They were just a normal group of teenagers, linked only by their wealthy parents’ annual business meeting…until a chance discovery revealed the shocking truth: their parents were secretly Super Villains! This discovery led these kids to run away and put them at odds with the people who raised them! Their parents are gone and the team is scattered across the Marvel Universe. This September, get ready to run again with Marvel’s favorite teen Super Heroes, Nico, Chase, Karolina, and Molly for an all-new comic book series, RUNAWAYS by award-winning author, Rainbow Rowell (Eleanor & Park, Carry On) and Kris Anka (All-New X-Men, Star-Lord).

‘“The Runaways are down on their luck at the beginning of this story,€ said series writer Rainbow Rowell. ‘“I mean, a fair number of them are missing or dead… And the ones who are still standing feel lost. After their parents died in the original series, all they had was each other. What do they have now? Who are they on their own? This story brings the gang back together, but — in true RUNAWAYS fashion — probably not the way you’d expect.”

This new series kicks off when one original member does something drastic. ‘“Chase makes a huge mistake — and then immediately drags Nico into his mess,” continued Rowell. ‘“This whole arc explores what it actually means to be a Runaway. Are they a team? Are they a family? Do they have any reason to get back together?”

(13) THE TRALFAMADORIAN CREATOR. The Spring 2017 issue of UCI contains Gregory Benford’s close encounter — “Escorting Vonnegut”.

For decades, starting in the 1970s, I was UCI’s default escort for visitors and speakers a bit out of the ordinary. This usually meant science fiction writers with a large audience, though not always. I was an sf writer too, but with real-world credentials as a professor of physics, which some thought qualified me to mediate between the real and the imaginary.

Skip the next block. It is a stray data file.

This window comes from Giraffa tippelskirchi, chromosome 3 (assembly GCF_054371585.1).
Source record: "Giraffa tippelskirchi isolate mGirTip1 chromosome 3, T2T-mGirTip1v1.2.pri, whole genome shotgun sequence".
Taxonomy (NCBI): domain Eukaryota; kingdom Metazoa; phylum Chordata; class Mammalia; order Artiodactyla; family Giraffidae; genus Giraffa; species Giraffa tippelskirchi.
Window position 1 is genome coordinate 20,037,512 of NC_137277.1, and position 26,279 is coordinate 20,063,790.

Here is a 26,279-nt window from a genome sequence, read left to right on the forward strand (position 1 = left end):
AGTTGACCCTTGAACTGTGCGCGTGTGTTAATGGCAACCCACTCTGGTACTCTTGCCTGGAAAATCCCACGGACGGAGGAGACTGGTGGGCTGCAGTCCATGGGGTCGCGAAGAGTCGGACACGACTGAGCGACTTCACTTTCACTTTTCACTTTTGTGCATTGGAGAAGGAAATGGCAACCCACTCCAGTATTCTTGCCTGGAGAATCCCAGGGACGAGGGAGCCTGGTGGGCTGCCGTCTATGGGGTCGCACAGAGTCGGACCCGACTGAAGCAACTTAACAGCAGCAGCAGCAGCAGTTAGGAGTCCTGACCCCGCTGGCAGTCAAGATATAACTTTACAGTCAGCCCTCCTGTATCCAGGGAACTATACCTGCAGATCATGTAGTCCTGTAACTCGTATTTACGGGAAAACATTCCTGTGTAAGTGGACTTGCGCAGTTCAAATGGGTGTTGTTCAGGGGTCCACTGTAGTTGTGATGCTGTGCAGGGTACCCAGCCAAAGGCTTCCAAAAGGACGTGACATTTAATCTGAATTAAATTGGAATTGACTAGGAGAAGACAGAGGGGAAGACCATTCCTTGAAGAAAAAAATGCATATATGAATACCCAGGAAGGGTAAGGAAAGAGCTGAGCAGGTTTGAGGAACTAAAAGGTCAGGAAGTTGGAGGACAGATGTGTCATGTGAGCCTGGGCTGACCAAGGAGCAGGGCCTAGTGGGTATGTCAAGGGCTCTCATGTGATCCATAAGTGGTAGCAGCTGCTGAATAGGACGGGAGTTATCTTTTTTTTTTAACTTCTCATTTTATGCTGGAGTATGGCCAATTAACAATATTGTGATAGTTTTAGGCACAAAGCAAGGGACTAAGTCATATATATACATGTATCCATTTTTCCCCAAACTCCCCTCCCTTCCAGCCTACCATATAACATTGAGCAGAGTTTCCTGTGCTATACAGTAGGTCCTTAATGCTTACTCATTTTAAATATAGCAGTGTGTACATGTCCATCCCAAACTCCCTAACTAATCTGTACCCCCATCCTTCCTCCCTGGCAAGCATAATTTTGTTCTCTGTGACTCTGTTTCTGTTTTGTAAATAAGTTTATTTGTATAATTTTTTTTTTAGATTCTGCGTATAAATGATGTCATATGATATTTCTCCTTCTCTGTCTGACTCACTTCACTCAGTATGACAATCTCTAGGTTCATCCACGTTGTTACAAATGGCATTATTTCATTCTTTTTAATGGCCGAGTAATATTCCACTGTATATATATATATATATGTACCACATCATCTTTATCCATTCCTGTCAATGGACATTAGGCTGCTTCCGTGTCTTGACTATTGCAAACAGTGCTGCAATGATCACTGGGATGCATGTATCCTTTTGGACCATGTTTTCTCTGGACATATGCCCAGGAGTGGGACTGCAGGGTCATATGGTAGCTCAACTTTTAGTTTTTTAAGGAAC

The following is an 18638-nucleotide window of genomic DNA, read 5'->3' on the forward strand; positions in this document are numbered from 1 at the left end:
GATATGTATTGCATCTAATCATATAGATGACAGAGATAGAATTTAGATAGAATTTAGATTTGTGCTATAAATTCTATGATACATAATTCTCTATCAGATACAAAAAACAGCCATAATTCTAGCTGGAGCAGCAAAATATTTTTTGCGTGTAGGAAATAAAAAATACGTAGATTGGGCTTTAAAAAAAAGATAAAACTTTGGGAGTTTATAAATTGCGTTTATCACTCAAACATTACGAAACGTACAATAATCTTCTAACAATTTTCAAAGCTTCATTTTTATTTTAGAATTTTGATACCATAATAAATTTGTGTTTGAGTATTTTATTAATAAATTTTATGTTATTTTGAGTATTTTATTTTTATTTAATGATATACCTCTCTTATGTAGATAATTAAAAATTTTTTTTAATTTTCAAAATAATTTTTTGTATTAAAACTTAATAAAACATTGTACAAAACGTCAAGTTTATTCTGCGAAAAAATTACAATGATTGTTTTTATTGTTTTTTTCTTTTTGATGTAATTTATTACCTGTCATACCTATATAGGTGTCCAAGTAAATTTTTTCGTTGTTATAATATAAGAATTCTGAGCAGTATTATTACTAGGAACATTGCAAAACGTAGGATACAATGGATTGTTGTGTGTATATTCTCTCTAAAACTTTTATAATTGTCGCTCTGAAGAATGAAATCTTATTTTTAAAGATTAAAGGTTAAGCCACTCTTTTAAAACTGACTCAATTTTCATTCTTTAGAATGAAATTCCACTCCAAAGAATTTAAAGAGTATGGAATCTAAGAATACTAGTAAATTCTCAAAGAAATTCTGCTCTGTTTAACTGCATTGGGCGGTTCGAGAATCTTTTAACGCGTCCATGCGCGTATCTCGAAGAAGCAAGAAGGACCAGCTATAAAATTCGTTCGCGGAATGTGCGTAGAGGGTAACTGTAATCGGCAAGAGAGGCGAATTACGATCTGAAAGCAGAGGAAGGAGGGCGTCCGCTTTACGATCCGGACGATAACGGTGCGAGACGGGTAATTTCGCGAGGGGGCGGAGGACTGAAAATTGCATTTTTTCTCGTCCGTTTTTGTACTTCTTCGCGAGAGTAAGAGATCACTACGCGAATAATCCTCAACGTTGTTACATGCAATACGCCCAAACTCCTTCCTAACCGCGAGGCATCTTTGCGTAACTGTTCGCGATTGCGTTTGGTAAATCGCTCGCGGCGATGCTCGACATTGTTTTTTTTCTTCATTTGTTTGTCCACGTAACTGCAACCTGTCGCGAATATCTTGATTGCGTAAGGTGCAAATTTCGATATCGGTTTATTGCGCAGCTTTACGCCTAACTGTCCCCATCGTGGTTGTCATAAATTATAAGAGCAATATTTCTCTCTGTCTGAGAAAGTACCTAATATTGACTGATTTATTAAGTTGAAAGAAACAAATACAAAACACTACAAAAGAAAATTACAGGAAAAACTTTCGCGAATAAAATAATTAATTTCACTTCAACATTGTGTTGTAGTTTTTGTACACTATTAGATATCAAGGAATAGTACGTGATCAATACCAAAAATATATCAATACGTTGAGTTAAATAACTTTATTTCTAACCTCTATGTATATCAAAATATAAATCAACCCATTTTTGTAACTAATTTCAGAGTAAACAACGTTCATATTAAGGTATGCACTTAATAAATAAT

The most striking writer I hosted, in the early 1990s, was Kurt Vonnegut.

The university leaders asked me to walk him around campus, have dinner with him and host his public talk in our largest center, where he drew well over 1,000 people. With his curly hair askew, deep red pouches under his eyes and rumpled clothes, he looked like a part-time philosophy professor, typically chain-smoking, coughs and wheezes dotting his speech.

To my surprise, he knew who I was. ‘“Sure, I’ve read – “ and he rattled off six of my titles, starting with Timescape and through my Galactic Center series, then incomplete. He was affable, interested in the campus, and wanted to talk about sf. ‘“I live in Manhattan and go to the literary parties, but I don’t read their books. I read just enough reviews to know what to say, then look enigmatic.” …

(14) HOW ALARMING. There’s now an official Welcome To Twin Peaks sign

The City of Snoqualmie has installed a permanent Welcome to Twin Peaks town sign at approximately 41471 SE Reinig Rd in Snoqualmie, WA, which is the backroad where David Lynch planted a similar fictional sign back in February 1989 to shoot Dale Cooper’s entrance into the town. Little did the original sign painter know his work would become an iconic piece of television history, and the inspiration for a permanent tribute 28 years later.